tests and petitions, with other papers of a
similar character, form the celebrated Ber
lin report, to which your article refers. In
fact, the "real schools," with all the odds
against them, with a limited field, and
with partial judges, were expected in ten
years to prove their superiority over the
gymnasia, possessing the inheritance of all
the ages, the patronage of a powerful gov
ernment, aud nearly all the great control
ling influences of the country to encourage
them. According to the American idea,
that was hardly a fair race.
You further seem to maintain that the
study of language comes naturally before
the study of the physical sciences, hut a
little notice of the process of education in
the infantile mind will convince you of
your mistake. Language and mathematics
are abstract sciences and do uot belong to the
process of education until the child has
learned somewhat to reason, which it does
by observing physical facts and operations
and their results. Attempt to teach a child
by abstract means the nature of fire and
what would be your success ? One minute
of fractional experiment would be worth a
week of precept. You are correct in say
ing the study of the physical sciences can
be made very dull work, but I doubt if it
can be made as dull and impractical as is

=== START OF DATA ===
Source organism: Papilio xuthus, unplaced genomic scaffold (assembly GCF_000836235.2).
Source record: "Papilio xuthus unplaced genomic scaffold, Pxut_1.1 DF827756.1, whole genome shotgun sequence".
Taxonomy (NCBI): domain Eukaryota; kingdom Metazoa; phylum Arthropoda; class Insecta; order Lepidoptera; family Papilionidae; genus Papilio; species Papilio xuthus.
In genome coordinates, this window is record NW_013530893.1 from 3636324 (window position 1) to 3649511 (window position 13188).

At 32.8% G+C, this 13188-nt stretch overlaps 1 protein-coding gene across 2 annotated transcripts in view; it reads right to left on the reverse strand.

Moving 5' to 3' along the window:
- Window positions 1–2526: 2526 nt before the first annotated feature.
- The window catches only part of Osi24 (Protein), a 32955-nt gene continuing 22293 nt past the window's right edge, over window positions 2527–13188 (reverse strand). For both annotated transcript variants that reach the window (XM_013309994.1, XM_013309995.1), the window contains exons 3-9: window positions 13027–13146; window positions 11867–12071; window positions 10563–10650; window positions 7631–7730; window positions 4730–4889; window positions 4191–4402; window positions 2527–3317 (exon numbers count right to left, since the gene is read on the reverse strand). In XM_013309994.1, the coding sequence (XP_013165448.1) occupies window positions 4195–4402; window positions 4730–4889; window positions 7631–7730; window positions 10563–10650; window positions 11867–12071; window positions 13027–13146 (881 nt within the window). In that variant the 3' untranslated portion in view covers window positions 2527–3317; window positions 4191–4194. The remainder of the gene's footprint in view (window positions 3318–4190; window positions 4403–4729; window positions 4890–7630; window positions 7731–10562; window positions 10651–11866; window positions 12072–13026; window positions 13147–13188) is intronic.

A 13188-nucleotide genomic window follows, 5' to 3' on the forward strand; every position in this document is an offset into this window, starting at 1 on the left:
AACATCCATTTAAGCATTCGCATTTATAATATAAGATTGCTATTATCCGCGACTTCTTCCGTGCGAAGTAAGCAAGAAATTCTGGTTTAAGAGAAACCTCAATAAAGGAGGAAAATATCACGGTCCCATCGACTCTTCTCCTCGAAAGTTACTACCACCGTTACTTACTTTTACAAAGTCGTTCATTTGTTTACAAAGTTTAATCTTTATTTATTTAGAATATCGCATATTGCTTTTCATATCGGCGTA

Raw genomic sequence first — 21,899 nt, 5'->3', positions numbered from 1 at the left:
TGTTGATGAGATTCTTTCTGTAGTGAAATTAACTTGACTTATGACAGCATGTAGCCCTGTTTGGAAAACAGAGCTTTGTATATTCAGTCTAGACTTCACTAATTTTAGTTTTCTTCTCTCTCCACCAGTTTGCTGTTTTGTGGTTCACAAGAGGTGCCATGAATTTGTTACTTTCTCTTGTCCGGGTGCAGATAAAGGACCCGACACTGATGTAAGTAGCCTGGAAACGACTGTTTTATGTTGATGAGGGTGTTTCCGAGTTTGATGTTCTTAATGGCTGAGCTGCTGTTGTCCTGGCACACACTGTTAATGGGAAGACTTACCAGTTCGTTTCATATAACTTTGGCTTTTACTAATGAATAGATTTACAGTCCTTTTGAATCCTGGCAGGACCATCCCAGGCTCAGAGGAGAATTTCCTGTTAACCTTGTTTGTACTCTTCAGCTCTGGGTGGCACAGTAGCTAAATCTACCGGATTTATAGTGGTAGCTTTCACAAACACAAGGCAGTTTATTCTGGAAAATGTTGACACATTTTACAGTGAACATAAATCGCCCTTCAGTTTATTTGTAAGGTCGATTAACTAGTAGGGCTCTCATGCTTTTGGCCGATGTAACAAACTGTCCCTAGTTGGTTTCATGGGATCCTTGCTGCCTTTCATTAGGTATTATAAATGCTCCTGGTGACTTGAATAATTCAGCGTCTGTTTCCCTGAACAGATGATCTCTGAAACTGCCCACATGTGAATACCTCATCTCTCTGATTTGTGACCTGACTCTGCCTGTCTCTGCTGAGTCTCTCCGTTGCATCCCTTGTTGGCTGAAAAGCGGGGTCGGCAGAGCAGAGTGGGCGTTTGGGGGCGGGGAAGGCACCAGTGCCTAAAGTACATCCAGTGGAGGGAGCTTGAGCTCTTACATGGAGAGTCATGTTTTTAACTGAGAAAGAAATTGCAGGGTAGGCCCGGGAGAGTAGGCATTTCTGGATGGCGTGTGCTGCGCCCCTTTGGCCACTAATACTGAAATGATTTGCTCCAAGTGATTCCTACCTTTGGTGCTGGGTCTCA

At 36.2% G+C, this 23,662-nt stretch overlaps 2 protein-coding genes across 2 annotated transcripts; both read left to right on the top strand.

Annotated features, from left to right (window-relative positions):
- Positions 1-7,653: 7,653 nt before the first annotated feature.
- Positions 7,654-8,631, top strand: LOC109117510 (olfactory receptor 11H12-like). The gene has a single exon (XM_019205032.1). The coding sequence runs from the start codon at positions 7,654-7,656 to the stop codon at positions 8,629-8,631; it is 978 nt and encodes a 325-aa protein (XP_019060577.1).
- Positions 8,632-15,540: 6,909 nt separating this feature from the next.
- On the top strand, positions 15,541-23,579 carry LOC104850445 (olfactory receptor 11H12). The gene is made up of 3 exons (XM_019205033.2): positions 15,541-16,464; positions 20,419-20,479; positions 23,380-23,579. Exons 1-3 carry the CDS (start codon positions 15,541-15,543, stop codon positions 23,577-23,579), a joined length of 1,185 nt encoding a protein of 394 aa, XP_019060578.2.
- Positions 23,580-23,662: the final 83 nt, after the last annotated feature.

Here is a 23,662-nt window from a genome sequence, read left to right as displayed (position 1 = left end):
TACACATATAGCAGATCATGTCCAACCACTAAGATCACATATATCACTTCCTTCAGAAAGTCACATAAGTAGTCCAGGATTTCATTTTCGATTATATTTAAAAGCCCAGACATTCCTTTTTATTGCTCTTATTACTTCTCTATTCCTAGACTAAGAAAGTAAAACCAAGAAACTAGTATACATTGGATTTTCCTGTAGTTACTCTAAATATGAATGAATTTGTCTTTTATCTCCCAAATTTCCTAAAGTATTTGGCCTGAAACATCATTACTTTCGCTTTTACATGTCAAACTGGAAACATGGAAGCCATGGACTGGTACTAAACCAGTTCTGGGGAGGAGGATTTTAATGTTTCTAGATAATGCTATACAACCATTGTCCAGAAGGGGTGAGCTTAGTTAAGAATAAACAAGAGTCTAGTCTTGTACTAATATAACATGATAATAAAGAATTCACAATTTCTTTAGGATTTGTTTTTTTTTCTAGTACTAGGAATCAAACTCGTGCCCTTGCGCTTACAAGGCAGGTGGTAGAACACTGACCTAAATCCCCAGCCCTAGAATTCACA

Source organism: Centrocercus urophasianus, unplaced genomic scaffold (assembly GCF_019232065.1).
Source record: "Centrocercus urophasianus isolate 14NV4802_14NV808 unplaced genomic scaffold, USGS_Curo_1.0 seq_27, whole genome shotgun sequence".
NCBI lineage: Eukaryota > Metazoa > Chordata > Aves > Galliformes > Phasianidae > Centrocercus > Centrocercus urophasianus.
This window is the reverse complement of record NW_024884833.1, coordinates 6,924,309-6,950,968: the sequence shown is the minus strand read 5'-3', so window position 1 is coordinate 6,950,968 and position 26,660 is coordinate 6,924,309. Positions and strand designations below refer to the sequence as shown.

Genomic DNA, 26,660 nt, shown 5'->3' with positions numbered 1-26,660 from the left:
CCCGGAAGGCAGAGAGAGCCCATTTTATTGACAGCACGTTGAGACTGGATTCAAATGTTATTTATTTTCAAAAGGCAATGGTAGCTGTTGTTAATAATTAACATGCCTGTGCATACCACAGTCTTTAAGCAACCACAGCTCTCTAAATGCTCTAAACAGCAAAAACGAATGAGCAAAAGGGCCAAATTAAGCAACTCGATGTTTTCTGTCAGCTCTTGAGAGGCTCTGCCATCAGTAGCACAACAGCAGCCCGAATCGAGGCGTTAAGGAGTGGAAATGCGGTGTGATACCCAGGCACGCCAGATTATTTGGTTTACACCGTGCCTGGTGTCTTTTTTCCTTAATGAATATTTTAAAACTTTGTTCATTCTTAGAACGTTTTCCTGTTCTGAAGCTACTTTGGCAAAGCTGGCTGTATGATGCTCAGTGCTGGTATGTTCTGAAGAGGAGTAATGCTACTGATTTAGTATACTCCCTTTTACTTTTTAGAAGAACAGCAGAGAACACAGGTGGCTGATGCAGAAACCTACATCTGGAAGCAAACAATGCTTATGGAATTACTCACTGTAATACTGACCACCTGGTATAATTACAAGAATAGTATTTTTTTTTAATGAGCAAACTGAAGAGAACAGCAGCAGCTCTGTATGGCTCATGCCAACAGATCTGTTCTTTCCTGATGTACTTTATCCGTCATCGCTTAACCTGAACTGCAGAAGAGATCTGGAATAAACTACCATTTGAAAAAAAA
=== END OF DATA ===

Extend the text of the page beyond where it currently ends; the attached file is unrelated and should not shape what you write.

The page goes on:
already the study of grammer and arith
metic, a fact proven by the unanimity with
which study is abandoned as soon as school
days are over. W. K.
We give place to the foregoing communi
cation with pleasure. In referring to the
trial made in Germany, we said it possessed
great significance and should lead us to
make a thorough trial for ourselves. Our
object is solely to ascertain which will give
us the best results. Complaints are justly
made against the results now attained by
our public schools. We teach much less
of languages than are taught even in the
Realschulen of Germany. However ab
stract a science grammar may be and bar
ren and uninteresting as generally taught,
the study of language can be successfully
prosecuted without involving the science of
grammar to the extent of weariness and
disgust. It is a conceded, universal fact
that children at a very early age learn
language more rapidly than older persons,
aud that fact should be made use of in our
educational system. We are not sure that
the question is settled by the experiment
in Germany, not even for that country or
people, and we are very sure that it would
not follow that the same results would be
reached here. We think our schools are
suffering from too much and improper use
of text books. What we complain of, as far
as we are disposed to do any fault-finding,
is that the question has been decided
against the study of languages in our public
schools without even a trial.
List of Helena's Practicing
Dra. Wm. L. Steele, B. C. Brooke, W. R.
Bullard, P. F/Madden, J. B. Atchison, W.
C. Morris, Chas. G. Brown, C. K. Cole, R.
F. Clarke, Mrs. R. F. Clarke, F. M. Hig
gins, Thos. E'ikies, homœpathic ; C. S. W.
Thompson, homœpathic ; H. H. Wynne,
eye and ear ; Carl Von Holschuher, Na
poleon Salvail, David Lindsay, Earnest
Helena Business Directory.
The Herald is indebted to the pub
lisher, George B. Staring, for a copy of the
Helena City Directory for 1883-4. It is a
volume of 116 pages, neatly printed aud
[Written for the Herald.1
The Importance of Object Coi , "' >,i ous
in This Line of Stag?.
The growing interest which is mani
fested in the study of natural science as a
branch of popular education, on account of
its disciplinary value and its [practical
character, has led to great changes in the